It is hard to find Catherine “Cat” Lindroth ’08 these days without a cup of coffee in hand — a grande Americano with four shots of espresso, to be exact. But with the level of intensity she brings to her academics, friendships and performance on the field, Lindroth needs a little caffeine to give her that edge.

As the second leading scorer on the field hockey team, Lindroth displays an unparalleled intensity in every aspect of the game and during team workouts as a model for her teammates, coach Pam Stuper said.

[ydn-legacy-photo-inline id=”13326″ ]

“Cat is a power forward for us,” Stuper said. “Whether she is going on an attack carrying the ball or bringing the ball out of the backfield, she strikes the fear of God in her opponent with her intensity and power, and her teammates are inspired by that intensity.”

Some of Lindroth’s pre-game rituals — such as having teammate Lorrie Kiger ’08 braid her hair outrageously — also serve to fire up the Elis. Lindroth’s current braid style is a mohawk. The ritual is so important to the team’s success that Kiger has performed it even with a broken thumb, Lindroth said.

“One thing we have started doing this year is dancing in the hallway before every game,” Lindroth said. “We dance to everything from techno to Soulja Boy, and it really gets our energy flowing. I love my team more than anything in the world, so I love it when we get to go a little crazy.”

When she is not doing the “superman” with her team, Lindroth strives to devote her energy to all aspects of her life.

“Cat is an extremely focused person who is determined to make something happen once she gets it in her head, so she gives 110 percent in every area of her life, whether it’s field hockey, academics, or friendships,” team captain Harriet Thayer ’08 said.

Lindroth struggled with compartment syndrome in her shins during her freshman season. Pressure in her shins restricted blood flow and caused pain that prevented her from competing in her rookie season. A surgery the next summer restricted her training for the next season, but she returned as a sophomore and tied for the team lead in goals, with five.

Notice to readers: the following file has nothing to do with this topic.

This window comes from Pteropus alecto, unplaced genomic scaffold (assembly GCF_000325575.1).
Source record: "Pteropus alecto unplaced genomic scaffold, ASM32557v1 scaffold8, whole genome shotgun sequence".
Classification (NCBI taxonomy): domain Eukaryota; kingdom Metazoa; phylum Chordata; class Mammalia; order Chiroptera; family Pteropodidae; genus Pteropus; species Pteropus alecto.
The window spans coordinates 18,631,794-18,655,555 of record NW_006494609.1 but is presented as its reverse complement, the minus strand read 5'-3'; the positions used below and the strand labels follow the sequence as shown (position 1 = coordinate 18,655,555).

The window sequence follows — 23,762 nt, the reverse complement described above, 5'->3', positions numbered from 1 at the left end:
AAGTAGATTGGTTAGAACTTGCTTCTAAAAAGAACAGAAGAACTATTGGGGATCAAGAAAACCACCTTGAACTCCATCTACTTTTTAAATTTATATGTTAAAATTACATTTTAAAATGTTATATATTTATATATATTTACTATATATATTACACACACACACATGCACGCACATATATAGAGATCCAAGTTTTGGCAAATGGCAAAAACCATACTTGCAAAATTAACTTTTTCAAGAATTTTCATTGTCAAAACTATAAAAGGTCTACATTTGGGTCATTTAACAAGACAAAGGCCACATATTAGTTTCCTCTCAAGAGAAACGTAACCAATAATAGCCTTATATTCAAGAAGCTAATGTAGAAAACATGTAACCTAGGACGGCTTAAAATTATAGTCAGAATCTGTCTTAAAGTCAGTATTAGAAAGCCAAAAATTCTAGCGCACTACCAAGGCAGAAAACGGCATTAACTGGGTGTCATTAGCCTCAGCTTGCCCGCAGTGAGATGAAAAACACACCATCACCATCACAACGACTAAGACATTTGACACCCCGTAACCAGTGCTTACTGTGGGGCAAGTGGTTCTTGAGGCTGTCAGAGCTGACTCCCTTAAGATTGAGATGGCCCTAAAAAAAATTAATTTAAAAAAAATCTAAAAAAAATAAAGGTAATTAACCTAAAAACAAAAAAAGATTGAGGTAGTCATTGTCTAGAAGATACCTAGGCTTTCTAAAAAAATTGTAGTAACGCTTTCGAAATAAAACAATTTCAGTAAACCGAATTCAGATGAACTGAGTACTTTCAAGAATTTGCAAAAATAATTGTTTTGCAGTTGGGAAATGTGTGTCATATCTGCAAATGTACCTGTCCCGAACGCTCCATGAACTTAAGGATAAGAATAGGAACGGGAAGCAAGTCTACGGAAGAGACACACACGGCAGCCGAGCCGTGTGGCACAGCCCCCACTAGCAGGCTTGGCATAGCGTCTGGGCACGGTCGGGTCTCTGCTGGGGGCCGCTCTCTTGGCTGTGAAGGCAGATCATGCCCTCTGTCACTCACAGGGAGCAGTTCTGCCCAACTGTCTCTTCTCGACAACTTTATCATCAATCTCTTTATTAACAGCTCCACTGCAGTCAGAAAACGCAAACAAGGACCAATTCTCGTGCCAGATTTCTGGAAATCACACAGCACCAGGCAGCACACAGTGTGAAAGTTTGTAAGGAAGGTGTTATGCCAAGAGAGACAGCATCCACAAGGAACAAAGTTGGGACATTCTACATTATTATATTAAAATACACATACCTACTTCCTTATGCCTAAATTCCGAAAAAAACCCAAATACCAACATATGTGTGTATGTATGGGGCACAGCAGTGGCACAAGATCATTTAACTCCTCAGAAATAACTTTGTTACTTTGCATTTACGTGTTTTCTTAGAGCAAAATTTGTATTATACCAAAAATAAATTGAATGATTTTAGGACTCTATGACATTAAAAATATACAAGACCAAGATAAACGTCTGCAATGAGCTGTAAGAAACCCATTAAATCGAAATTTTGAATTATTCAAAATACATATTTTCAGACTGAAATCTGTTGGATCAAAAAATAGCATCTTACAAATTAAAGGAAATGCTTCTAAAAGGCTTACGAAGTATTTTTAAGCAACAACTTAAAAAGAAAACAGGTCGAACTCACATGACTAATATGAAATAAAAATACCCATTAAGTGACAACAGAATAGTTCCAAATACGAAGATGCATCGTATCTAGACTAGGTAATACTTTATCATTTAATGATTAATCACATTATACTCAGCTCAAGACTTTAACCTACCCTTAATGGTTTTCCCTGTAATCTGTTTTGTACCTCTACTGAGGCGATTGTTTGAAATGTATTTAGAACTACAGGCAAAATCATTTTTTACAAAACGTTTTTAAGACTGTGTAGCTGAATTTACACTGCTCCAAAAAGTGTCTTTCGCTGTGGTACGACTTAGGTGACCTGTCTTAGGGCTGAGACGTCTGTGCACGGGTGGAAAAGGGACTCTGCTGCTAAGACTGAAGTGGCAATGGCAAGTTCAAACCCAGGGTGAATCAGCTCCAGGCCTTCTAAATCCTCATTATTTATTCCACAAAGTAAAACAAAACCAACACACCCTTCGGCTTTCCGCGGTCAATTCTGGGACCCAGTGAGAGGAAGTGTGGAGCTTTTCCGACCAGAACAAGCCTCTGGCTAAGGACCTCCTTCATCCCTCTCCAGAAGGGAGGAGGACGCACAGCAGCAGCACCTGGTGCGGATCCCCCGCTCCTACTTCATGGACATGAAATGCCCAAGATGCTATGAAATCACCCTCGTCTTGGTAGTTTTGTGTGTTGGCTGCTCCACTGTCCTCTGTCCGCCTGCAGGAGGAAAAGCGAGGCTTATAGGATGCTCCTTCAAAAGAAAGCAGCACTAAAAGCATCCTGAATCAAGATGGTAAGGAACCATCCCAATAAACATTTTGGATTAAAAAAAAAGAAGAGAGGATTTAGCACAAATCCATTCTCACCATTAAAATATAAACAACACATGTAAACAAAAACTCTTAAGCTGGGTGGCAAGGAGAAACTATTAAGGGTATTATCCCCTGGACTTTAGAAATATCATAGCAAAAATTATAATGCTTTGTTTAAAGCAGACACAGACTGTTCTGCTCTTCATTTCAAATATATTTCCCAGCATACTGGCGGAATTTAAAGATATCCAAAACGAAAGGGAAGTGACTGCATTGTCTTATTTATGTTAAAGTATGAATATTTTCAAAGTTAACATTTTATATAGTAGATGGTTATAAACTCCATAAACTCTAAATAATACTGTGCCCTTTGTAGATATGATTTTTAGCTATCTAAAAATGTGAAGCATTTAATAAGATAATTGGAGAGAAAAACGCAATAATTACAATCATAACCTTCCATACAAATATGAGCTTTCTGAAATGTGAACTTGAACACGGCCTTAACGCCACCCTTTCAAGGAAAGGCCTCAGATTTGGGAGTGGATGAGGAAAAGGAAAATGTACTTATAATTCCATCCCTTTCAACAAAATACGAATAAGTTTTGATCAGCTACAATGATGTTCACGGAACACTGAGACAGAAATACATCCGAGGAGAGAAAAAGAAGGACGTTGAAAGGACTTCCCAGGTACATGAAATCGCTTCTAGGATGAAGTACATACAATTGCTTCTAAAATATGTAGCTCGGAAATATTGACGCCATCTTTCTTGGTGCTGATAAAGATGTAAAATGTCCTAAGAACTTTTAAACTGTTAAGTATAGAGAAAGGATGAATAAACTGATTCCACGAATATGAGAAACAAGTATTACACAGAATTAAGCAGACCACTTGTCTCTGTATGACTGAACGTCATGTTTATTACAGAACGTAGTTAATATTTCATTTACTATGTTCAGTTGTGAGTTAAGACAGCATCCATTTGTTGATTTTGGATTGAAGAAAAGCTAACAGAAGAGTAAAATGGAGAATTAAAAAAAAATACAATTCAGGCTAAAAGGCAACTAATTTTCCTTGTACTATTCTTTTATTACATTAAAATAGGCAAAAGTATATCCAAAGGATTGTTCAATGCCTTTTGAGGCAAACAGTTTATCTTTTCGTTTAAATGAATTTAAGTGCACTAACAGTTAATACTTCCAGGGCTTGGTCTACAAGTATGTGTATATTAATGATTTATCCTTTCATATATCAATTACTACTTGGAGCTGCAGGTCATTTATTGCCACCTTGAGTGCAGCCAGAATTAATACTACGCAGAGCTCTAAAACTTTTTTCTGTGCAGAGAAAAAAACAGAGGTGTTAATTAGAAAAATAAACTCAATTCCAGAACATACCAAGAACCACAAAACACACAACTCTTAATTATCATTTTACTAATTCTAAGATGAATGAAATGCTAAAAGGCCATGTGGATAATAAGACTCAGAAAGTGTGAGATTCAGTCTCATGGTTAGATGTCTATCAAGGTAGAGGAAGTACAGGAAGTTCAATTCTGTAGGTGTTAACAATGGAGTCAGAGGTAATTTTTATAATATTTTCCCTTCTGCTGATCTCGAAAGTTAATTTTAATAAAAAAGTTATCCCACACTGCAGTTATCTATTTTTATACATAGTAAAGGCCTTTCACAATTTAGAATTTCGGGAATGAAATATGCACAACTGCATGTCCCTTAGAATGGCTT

Lindroth said the surgery allowed her to see how far she could push herself and when to pull back and take care of her body.

In addition to field hockey, Lindroth said she has a strong interest in social justice in international affairs. She has travelled abroad to Africa and India to work during the summers.

“Two summers ago I traveled to Nairobi with AISEC to join a community support group where I worked on a project that set up a co-ed soccer tournament to coincide with a ten-day medical camp,” Lindroth said. “It was my baby, and I wanted to make sure that it was co-ed to alter the relationships between the genders. It also had an education complement to it to teach the children about HIV/AIDS.”

Making it to Africa proved difficult, however, as Lindroth was diagnosed with mononucleosis prior to the trip and had to work hard to convince her parents to allow her to go.

“It was something I really wanted to do,” Lindroth said. “So, I kicked mono in 10 days and pretty much put my relationship with my father on the line, but when I stepped on that plane, it was one of the proudest moments in my life.”

Her roommate, Jocelyn Keehner ’08, said she thinks Lindroth’s decision to continue on the Africa trip took a lot of courage and is characteristic of Cat’s overall drive.

“Cat is a very bubbly and happy person, but she possesses this kind of intensity,” Keehner said. “She definitely holds herself up to a very high standard because she wants to be the best that she is capable of being. I really admire the confidence she possesses and the courage it took for her to go to Africa anyway.”

Last summer Lindroth worked for the MindTree Consulting firm in India and attempted to break down gender barriers within the community where she was working.

“While I was in Bangalore, I had a hard time finding a place to train,” Lindroth said. “But I found a street beside a walking park where I could run sprints. Sometimes the children would try to run with me, and I loved it. I know they weren’t accustomed to seeing a strong woman that could run as hard as a man.”

Lindroth said she attempts to impact the lives of people with whom she interacts everyday, including her friends and teammates. Her energy tends to spread throughout the team, defender and teammate Beth Raveche ’08 said.

Striving to make a difference in Africa or on the field, Lindroth said she lives her life by a simple credo.

“My motto is: how do you know you can’t, unless you try?” Lindroth said. “You can always run farther than you thought, get an A in the subject you thought you were bad in and accomplish things you never thought about before.”